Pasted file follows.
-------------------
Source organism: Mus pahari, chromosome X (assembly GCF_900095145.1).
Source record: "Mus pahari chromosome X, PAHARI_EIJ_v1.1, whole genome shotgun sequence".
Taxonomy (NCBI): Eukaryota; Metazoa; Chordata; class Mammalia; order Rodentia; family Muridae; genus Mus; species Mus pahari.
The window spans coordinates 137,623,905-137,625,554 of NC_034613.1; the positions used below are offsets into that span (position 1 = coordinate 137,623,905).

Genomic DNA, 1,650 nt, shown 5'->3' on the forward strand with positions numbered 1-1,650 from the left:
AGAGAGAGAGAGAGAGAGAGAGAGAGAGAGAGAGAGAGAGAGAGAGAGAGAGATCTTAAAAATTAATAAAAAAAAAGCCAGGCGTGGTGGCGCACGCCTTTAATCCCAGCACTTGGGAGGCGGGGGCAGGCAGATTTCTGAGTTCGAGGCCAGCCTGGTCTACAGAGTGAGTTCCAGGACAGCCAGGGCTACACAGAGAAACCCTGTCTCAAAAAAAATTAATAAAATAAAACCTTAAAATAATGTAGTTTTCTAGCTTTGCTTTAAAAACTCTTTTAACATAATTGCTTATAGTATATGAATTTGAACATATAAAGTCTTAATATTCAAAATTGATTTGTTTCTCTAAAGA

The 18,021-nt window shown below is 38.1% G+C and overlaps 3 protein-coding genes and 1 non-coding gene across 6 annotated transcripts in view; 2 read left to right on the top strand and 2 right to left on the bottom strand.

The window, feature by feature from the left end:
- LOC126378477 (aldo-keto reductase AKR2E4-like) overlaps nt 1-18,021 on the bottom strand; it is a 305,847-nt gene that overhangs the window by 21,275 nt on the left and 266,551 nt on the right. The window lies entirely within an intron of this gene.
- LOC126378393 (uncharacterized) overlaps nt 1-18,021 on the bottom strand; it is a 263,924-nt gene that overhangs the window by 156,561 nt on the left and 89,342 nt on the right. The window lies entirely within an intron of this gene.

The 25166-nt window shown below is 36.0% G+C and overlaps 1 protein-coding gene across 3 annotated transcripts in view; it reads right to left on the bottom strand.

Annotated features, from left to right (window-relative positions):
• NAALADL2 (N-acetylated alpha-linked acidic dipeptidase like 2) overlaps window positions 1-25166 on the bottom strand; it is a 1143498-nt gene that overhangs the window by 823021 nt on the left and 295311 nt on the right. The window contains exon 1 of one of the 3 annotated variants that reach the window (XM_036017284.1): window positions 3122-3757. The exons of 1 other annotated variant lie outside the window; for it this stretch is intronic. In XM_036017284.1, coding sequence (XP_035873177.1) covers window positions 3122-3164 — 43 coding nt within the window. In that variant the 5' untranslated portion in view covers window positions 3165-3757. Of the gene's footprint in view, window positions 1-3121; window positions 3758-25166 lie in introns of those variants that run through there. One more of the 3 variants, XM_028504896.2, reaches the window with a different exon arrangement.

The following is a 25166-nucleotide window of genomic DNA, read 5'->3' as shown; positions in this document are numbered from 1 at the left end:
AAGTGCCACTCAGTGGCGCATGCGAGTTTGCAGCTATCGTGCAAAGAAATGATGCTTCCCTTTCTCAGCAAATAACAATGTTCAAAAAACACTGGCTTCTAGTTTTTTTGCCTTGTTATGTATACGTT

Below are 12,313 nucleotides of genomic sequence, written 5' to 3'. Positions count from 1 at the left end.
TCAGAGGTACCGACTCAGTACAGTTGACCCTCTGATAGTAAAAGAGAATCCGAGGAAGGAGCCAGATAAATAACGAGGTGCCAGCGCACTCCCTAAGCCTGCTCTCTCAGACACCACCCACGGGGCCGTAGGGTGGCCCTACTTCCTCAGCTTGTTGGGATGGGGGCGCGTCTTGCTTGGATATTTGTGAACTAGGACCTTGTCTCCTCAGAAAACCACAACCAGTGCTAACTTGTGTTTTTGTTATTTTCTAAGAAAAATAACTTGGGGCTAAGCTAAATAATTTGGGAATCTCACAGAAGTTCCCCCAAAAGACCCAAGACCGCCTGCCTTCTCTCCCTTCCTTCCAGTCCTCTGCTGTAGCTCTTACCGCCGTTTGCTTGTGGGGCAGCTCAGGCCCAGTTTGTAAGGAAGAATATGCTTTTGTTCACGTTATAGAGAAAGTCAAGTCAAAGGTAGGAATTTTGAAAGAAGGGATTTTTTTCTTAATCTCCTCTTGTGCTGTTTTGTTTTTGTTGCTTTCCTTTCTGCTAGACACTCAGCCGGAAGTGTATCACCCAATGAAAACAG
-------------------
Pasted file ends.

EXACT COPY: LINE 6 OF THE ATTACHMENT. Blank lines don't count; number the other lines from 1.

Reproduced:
AGAGAGAGAGAGAGAGAGAGAGAGAGAGAGAGAGAGAGAGAGAGAGAGAGAGATCTTAAAAATTAATAAAAAAAAAGCCAGGCGTGGTGGCGCACGCCTTTAATCCCAGCACTTGGGAGGCGGGGGCAGGCAGATTTCTGAGTTCGAGGCCAGCCTGGTCTACAGAGTGAGTTCCAGGACAGCCAGGGCTACACAGAGAAACCCTGTCTCAAAAAAAATTAATAAAATAAAACCTTAAAATAATGTAGTTTTCTAGCTTTGCTTTAAAAACTCTTTTAACATAATTGCTTATAGTATATGAATTTGAACATATAAAGTCTTAATATTCAAAATTGATTTGTTTCTCTAAAGA